Tuesday, May 06, 2008

Did pre-big bang universe leave its mark on the sky?

  • 10 April 2008
  • From New Scientist Print Edition.
  • Stephen Battersby

WHAT happened before our universe began? According to two theoretical physicists, if there was a universe before ours then it should have been remarkably similar to this one, with the same basic ingredients and properties.

It may even be possible to see a faint picture of our parent universe imprinted on the sky.

Questions about a time before the big bang were once thought to be meaningless, because according to Einstein's general theory of relativity, the universe began at a singularity - a mathematical point with infinite density at which all calculations break down.

However, physicists now believe that the theory of relativity is limited and the effects of quantum mechanics would have blurred out the singularity just a little, so at a crucial moment the density of matter and radiation was not infinite. If this was the case, it becomes possible to try to work out what led up to that moment.

In cosmological models based on a theory called loop quantum gravity, our universe has a parent.
Loop quantum gravity attempts to meld relativity with quantum mechanics by describing space-time as a constantly rearranging fabric of interconnections. On the smallest scales, around 10-35 metres, that fabric is a tangled mess, but on much larger scales the space and time of our universe look smooth.

The theory predicts that when this fabric is scrunched up, it becomes bouncy. So if the universe before ours was contracting, it would have reached a point of maximum density and then bounced out again in our big bang.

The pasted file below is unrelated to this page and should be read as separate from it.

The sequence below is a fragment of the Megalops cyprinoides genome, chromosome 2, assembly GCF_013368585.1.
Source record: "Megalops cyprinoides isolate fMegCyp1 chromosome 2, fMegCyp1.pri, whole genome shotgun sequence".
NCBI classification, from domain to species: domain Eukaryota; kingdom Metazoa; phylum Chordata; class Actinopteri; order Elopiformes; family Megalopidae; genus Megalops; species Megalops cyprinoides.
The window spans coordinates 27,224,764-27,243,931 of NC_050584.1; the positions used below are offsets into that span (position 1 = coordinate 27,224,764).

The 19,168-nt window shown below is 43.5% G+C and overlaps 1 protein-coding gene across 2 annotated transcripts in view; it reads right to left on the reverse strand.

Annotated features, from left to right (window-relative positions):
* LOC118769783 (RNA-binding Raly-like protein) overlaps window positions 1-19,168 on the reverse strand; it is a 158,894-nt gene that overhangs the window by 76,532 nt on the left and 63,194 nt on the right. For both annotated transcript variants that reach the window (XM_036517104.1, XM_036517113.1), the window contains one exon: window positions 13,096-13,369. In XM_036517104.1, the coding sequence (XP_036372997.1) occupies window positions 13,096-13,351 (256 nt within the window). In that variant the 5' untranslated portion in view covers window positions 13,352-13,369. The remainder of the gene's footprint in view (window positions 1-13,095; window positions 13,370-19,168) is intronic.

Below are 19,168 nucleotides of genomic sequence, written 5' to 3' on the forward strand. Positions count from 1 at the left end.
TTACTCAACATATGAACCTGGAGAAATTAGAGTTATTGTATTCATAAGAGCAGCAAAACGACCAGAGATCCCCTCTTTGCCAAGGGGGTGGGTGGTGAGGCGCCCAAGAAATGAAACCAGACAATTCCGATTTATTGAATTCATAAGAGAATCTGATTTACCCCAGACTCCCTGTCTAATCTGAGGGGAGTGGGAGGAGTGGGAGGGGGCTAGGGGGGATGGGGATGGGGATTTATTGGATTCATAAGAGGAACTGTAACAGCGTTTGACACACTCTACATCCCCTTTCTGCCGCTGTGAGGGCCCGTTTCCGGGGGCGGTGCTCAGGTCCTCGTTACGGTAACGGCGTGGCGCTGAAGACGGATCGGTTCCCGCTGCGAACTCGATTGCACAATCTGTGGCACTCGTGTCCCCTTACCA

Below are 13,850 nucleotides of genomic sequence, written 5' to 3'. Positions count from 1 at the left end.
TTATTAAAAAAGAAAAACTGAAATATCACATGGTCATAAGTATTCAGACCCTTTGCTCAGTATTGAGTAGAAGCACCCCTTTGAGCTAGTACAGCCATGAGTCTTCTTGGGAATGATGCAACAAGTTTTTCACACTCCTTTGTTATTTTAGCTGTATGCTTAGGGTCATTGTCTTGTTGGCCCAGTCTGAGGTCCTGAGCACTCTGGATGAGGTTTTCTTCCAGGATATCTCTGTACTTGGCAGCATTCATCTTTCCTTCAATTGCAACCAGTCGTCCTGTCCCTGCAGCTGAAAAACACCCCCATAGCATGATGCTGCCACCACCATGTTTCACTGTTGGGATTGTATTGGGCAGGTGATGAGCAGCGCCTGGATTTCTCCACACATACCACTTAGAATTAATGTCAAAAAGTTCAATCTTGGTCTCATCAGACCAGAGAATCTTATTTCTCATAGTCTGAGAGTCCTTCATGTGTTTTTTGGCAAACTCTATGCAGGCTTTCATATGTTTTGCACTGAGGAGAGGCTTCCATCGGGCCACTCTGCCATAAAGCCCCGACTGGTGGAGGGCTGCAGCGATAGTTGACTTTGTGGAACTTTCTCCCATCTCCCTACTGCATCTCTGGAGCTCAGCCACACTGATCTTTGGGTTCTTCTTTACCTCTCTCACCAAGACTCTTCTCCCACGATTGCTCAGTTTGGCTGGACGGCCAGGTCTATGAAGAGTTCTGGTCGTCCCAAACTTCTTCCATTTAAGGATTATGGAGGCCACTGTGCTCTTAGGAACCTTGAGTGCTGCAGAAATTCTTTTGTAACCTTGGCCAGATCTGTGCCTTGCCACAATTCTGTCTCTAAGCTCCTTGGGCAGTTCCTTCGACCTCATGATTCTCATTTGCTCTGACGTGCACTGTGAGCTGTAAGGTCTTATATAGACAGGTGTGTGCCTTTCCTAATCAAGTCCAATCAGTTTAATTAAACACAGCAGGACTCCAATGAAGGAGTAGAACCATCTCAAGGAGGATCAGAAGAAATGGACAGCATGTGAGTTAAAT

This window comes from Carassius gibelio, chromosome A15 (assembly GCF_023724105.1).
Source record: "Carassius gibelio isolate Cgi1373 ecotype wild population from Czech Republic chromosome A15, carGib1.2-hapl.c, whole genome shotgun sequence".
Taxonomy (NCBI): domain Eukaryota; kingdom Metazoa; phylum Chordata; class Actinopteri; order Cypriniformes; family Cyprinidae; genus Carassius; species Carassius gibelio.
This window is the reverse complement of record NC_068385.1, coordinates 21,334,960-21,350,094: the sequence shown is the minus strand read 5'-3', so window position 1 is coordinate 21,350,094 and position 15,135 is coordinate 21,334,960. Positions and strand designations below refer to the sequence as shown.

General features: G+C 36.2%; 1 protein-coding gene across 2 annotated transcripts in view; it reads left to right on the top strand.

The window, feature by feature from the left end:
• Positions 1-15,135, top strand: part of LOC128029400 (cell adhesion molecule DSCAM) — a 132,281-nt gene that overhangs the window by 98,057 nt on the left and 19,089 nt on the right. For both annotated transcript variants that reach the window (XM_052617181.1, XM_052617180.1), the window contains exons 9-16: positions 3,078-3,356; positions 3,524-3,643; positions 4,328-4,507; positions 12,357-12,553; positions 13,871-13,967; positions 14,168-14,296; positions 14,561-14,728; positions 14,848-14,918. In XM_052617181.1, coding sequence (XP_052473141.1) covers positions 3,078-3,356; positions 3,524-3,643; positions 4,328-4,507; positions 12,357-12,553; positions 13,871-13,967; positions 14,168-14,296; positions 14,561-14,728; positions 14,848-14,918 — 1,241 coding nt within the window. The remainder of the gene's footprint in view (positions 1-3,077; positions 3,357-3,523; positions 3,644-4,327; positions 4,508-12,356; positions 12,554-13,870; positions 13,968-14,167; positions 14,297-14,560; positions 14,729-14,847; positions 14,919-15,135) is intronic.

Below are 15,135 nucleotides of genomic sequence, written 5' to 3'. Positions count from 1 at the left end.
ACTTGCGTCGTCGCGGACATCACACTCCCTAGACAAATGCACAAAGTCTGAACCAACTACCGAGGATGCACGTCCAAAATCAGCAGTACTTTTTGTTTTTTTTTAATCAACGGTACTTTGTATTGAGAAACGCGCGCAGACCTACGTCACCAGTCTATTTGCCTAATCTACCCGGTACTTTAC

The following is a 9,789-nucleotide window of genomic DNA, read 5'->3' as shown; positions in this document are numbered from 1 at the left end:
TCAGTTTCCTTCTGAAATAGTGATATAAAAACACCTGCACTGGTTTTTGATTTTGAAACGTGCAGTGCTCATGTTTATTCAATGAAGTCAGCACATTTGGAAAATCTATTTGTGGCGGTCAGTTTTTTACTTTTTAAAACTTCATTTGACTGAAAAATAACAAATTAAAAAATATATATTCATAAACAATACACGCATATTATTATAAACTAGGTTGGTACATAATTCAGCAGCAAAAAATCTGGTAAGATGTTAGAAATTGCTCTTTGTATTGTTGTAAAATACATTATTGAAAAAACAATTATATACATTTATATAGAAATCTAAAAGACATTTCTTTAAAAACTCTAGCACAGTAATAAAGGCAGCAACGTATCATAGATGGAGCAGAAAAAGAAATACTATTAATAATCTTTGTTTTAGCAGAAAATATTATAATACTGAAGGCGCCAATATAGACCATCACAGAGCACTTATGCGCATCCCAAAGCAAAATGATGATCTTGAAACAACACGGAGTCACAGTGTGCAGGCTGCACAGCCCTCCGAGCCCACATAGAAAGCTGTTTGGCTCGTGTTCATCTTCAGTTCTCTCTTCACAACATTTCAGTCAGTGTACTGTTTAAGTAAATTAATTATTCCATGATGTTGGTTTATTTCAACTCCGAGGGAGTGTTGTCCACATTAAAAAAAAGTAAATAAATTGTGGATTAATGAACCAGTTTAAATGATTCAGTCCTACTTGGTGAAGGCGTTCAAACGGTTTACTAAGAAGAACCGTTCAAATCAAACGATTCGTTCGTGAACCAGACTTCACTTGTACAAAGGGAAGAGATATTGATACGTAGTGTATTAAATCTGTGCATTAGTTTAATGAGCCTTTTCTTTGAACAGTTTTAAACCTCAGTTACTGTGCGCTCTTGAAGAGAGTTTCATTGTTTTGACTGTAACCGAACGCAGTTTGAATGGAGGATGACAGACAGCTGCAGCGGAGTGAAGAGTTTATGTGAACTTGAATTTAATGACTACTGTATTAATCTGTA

So what would this predecessor have been like? To find out, Parampreet Singh of the Perimeter Institute for Theoretical Physics in Waterloo, Ontario, Canada, and Alejandro Corichi of the National Autonomous University of Mexico, Morelia, applied the equations of loop quantum gravity to a highly simplified model of the universe.

They found that the properties of space, such as the quantity of matter and energy it contains, hardly change when the universe goes through the big bounce. "For the simple model considered, the universe is almost exactly the same on other side," says Singh.

It raises the possibility that we could see an imprint of the universe before ours. Singh suggests that the seeds of large-scale structures in our universe, such as superclusters of galaxies, would have been present on the pre-big-bang side. The pattern of those seeds might be preserved in the cosmic microwave background radiation - the relic radiation left behind by the big bang. "If this conclusion holds true, then it is possible that we are going to see signatures of the pre-big-bang universe," says Singh.

Seeds of structures in our universe, such as superclusters of galaxies, would have been there on the pre-big-bang side

A pioneer of loop quantum gravity, Carlo Rovelli at the Centre for Theoretical Physics in Marseille, France, likes the work. "It is quite remarkable that we can begin to address these questions and find the first tentative answers," he says.

But the calculation doesn't convince Martin Bojowald, another loop quantum gravity theorist, based at Pennsylvania State University in University Park. He disagrees with their interpretation of the mathematics and also points out that loop models so far are still very simple.

Bojowald thinks that the universe before the big bang could have been a very different place, perhaps without even the familiar smooth, classical space-time of our world.

Corichi and Singh's paper will appear in Physical Review Letters.

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